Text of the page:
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Marine Ecology Progress Series

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MEPS 611:31-44 (2019)  -  DOI: https://doi.org/10.3354/meps12868

Effects of microbial processes and CaCO3 dynamics on inorganic carbon cycling in snow-covered Arctic winter sea ice

Dorte Haubjerg Søgaard1,2,*, Jody W. Deming3, Lorenz Meire1,4, Søren Rysgaard1,2,5

1Greenland Climate Research Centre (C/O Greenland Institute of Natural Resources), Kivioq 2, PO Box 570, 3900 Nuuk, Greenland
2Arctic Research Centre, Department of Bioscience, Aarhus University, Ny Munkegade 116, building 1540, 8000 Aarhus C, Denmark
3School of Oceanography, University of Washington, Seattle, WA 98195, USA
4Royal Netherlands Institute for Sea Research, and Utrecht University, 4401 NT Yerseke, Netherlands
5Centre for Earth Observation Science, CHR Faculty of Environment Earth and Resources, University of Manitoba, 499 Wallace Building, Winnipeg, MB R3T 2N2, Canada
*Corresponding author:

ABSTRACT: Few combined measurements of primary and bacterial productivity exist for Arctic sea ice, particularly during winter, making it difficult to assess the relative importance of these microbial processes for carbon cycling in sea ice. Furthermore, the occurrence of calcium carbonate (CaCO3), though well-documented in sea ice, is poorly described for the overlying snow. To address these gaps, we investigated primary and bacterial productivity and carbon dynamics at 2 contrasting locations: (1) a landfast site, with thick snow-covered first-year sea ice, and (2) a polynya site, with thin snow-covered young (<1 wk) sea ice. Comparisons of bacterial carbon demand and primary production indicated net heterotrophy in the sea ice at both locations, with a net carbon consumption rate of 0.87 to 1.86 mg C m-2 d-1 derived from sea ice bacterial carbon demand of 0.93 to 2.00 mg C m-2 d-1 and gross primary production of 0.06 to 0.14 mg C m-2 d-1. As these microbial rates are very low, physical processes largely account for the observed CO2 depletion in the ice. High CaCO3 concentrations of 250 to 430 µmol kg-1 were measured in the snow covers which, though similar to concentrations in the underlying ice, are orders of magnitude higher than those reported from the few studies available on CaCO3 in snow. Together these results suggest that the role of biology in modulating inorganic carbon cycling in ice, which can be important in spring, is minor as compared to abiotic processes.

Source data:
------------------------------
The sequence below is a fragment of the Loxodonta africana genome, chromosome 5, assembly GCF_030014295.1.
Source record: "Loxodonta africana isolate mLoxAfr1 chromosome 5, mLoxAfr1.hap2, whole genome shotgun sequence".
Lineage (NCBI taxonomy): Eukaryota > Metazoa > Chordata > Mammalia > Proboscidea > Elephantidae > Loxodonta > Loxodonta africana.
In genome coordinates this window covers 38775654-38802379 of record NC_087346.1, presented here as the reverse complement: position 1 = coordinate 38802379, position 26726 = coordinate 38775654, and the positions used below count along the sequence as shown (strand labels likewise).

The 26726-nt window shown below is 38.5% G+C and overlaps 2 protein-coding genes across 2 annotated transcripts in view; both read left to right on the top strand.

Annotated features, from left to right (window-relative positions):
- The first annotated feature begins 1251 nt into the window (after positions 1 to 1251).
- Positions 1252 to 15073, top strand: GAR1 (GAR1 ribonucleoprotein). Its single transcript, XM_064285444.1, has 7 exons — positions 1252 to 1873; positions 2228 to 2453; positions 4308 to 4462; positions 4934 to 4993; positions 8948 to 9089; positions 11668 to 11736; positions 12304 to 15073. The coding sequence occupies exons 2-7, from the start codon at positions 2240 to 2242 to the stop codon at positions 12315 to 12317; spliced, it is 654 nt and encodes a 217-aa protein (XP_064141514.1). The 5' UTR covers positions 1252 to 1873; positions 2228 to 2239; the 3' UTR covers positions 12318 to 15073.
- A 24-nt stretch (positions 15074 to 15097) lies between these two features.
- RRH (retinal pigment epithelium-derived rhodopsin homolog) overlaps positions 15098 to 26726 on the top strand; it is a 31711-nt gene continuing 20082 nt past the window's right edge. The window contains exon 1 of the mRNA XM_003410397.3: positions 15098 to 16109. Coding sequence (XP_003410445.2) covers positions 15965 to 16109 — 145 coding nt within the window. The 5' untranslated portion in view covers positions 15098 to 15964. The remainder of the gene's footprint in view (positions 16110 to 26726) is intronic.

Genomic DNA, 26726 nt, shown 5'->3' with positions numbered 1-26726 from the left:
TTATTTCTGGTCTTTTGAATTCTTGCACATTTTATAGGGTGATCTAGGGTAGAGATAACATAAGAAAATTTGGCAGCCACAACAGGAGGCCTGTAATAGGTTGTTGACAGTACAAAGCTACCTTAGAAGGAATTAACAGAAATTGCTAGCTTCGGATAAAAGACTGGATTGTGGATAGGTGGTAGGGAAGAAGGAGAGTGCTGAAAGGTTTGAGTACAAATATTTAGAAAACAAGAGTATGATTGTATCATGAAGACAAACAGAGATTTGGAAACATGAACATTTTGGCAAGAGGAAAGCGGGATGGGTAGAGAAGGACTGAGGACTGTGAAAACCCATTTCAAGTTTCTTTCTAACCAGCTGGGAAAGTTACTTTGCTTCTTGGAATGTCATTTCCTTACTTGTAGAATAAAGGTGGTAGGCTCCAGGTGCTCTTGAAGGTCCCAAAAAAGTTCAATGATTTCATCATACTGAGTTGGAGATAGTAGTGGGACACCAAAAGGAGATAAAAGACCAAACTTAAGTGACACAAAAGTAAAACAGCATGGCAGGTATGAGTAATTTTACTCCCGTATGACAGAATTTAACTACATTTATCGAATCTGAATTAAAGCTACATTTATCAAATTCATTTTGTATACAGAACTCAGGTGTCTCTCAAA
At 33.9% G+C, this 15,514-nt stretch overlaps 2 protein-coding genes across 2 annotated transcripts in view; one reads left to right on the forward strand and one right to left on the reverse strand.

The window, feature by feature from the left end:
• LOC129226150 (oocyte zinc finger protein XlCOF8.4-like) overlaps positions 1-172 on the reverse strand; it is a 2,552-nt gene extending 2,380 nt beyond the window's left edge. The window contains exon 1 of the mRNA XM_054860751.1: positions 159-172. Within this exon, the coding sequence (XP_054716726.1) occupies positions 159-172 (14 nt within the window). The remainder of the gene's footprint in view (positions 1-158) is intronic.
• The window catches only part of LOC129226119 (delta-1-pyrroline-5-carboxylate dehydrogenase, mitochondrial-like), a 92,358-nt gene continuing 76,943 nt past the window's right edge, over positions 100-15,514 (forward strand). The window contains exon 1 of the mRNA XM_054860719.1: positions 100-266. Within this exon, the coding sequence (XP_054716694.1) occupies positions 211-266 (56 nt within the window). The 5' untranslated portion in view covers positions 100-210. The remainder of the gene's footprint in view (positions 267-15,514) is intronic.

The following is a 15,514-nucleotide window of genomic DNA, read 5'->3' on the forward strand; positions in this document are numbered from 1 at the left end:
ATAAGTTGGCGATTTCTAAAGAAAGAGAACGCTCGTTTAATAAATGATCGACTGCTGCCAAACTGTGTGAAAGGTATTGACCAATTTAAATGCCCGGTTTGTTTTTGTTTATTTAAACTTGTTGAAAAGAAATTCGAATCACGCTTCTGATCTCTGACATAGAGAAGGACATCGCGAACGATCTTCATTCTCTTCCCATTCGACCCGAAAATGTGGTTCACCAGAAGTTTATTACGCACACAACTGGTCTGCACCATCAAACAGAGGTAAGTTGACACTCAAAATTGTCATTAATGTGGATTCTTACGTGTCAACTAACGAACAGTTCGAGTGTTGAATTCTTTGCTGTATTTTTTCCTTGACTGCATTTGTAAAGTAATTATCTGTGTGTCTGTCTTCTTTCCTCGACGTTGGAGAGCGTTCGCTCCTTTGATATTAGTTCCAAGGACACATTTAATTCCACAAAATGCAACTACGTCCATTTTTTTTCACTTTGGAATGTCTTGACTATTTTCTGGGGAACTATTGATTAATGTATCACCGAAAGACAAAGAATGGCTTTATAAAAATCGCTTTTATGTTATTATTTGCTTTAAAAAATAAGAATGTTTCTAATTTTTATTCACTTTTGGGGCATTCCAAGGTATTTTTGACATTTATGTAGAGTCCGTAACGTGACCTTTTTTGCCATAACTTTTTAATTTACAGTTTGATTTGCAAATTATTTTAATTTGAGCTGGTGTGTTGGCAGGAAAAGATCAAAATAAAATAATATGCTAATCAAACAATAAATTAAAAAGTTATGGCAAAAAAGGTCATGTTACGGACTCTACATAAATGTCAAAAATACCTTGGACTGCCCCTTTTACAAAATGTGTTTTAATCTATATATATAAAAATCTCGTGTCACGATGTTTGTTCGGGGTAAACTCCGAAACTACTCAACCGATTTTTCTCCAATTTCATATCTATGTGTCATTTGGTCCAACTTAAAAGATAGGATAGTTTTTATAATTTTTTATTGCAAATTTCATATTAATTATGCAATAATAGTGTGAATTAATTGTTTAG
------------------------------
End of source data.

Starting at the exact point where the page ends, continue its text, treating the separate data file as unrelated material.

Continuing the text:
KEY WORDS: High Arctic · First-year sea ice · Polynya ice · Snow cover · Primary production · Bacterial production · CaCO3


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Cite this article as: Søgaard DH, Deming JW, Meire L, Rysgaard S (2019) Effects of microbial processes and CaCO3 dynamics on inorganic carbon cycling in snow-covered Arctic winter sea ice. Mar Ecol Prog Ser 611:31-44. https://doi.org/10.3354/meps12868

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